First, an answer to Pete Clark's comment on the Chinese remainder theorem can be found in Floris Ernst's 2004 University of Otago Master's thesis Multiplicative ideal theory (pdf link). Prüfer domains are exactly those integral domains for which the ideal lattice is distributive, and Ernst indicates that these are exactly those integral domains "satisfying CRT": see section 3.3 for an explanation of what he means.

Edit: Pete has updated his notes on commutative algebra to give an account of the relevant facts (section 21). See also this discussion on CRT and distributive lattices at Mathematics StackExchange.

Second, I'd just like to underscore what is perhaps the heart of the article mentioned by Marko Amnell: what Rota calls "linear lattices" (lattices of commuting equivalence relations), the most important class of modular lattices. These include lattices of ideals, lattices of normal subgroups, and much more generally, lattices of algebraic congruence relations that arise for algebras of a Mal'cev theory, much studied by universal algebraists.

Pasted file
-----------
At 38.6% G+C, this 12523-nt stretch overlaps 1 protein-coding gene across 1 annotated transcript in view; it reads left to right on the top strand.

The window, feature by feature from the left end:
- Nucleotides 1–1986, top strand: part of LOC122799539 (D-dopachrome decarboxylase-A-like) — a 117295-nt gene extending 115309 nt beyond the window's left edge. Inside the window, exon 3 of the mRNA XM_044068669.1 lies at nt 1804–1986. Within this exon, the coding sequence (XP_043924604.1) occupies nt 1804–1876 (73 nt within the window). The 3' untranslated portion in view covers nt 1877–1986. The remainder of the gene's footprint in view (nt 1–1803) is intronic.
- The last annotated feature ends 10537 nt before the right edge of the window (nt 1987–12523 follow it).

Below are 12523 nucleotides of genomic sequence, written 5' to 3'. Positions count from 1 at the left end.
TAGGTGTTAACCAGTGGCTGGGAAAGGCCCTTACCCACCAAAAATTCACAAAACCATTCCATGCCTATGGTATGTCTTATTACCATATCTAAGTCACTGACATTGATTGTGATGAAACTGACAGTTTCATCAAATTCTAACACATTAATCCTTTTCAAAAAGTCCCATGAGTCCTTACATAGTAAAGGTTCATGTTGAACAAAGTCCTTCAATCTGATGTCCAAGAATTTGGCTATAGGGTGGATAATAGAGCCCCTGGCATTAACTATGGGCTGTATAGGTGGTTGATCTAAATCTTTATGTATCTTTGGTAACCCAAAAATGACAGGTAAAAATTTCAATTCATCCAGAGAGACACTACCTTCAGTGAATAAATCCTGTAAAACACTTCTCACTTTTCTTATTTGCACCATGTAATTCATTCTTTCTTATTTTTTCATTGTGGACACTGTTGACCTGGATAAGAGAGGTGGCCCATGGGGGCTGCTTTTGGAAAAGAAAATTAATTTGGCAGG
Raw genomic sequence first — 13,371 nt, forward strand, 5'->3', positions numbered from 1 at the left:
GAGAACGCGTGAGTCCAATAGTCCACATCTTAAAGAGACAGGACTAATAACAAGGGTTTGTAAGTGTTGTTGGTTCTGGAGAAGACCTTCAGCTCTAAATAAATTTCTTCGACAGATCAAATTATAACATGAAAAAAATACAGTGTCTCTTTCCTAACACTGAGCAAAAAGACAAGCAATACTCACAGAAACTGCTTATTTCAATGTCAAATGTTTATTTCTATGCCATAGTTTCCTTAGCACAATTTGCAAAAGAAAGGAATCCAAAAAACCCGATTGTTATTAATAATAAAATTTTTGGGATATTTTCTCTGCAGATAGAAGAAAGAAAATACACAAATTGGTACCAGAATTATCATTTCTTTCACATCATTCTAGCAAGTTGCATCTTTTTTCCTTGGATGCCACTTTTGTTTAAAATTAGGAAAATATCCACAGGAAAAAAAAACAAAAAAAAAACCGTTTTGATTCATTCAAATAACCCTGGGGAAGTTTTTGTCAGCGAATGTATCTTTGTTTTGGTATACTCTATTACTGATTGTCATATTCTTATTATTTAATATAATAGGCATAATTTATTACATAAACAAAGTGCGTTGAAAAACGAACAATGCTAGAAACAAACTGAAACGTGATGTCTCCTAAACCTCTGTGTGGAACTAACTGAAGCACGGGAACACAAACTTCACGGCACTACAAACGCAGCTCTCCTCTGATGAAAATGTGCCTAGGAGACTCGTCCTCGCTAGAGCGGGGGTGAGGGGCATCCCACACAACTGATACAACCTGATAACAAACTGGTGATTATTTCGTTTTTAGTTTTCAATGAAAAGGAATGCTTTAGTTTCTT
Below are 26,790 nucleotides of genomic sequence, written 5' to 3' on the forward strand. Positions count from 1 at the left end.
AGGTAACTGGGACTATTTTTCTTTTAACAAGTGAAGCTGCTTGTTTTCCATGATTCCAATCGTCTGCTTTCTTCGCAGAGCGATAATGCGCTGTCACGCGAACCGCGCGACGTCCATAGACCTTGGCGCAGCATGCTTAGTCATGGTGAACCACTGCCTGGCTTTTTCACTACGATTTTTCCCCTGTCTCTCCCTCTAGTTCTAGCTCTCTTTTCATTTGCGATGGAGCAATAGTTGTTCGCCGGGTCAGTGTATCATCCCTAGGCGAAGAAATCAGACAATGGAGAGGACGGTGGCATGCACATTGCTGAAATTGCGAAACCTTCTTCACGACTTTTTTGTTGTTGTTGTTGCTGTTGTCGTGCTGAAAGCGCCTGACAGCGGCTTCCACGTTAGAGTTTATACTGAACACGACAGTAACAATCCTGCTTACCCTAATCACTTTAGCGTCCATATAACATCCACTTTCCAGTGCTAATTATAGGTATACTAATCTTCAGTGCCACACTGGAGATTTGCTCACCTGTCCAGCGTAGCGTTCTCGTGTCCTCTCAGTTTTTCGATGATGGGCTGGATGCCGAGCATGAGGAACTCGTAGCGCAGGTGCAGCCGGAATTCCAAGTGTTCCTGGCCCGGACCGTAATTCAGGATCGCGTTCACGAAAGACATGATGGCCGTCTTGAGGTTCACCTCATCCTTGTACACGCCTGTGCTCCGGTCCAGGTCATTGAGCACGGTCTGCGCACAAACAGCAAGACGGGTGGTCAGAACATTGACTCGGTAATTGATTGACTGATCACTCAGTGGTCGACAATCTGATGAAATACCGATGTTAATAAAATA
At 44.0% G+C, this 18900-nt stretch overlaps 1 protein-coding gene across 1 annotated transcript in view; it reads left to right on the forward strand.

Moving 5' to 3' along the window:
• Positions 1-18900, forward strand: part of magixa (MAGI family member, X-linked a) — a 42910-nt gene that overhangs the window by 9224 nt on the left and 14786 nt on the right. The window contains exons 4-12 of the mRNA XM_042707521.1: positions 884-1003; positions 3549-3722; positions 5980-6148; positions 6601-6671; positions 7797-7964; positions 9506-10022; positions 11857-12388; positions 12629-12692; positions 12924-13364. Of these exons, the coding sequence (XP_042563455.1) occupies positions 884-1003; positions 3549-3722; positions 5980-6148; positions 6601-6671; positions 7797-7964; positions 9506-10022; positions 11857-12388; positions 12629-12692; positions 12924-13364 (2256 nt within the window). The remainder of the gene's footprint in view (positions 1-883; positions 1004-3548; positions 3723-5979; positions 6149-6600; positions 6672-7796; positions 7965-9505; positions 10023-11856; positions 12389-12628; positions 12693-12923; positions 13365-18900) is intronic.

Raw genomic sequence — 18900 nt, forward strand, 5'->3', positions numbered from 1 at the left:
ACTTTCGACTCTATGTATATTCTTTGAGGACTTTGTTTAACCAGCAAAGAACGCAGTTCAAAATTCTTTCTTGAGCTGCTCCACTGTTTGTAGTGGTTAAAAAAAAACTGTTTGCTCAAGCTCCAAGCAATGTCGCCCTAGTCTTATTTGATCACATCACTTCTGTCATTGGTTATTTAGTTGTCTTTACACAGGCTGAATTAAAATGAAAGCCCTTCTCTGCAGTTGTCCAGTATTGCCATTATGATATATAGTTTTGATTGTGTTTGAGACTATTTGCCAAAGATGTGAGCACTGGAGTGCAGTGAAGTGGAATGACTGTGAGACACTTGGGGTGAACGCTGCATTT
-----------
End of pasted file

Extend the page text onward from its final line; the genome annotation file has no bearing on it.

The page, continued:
The point is that such lattices (and I repeat that ideal lattices are examples) have an incredibly rich structure: they are not just modular lattices, they are also Desarguesian (satisfy an axiom which generalizes the Desarguesian axiom for projective planes), and in fact satisfy a battery of equational identities incapable of being finitely axiomatized. I'm mentioning all this because I think it's highly likely that linear lattices were very much on Rota's mind at the time of writing Indiscrete Thoughts. See for example this paper from Google books, by Finberg, Mainetti, and Rota,1 which gives a kind of natural deduction calculus for linear lattices.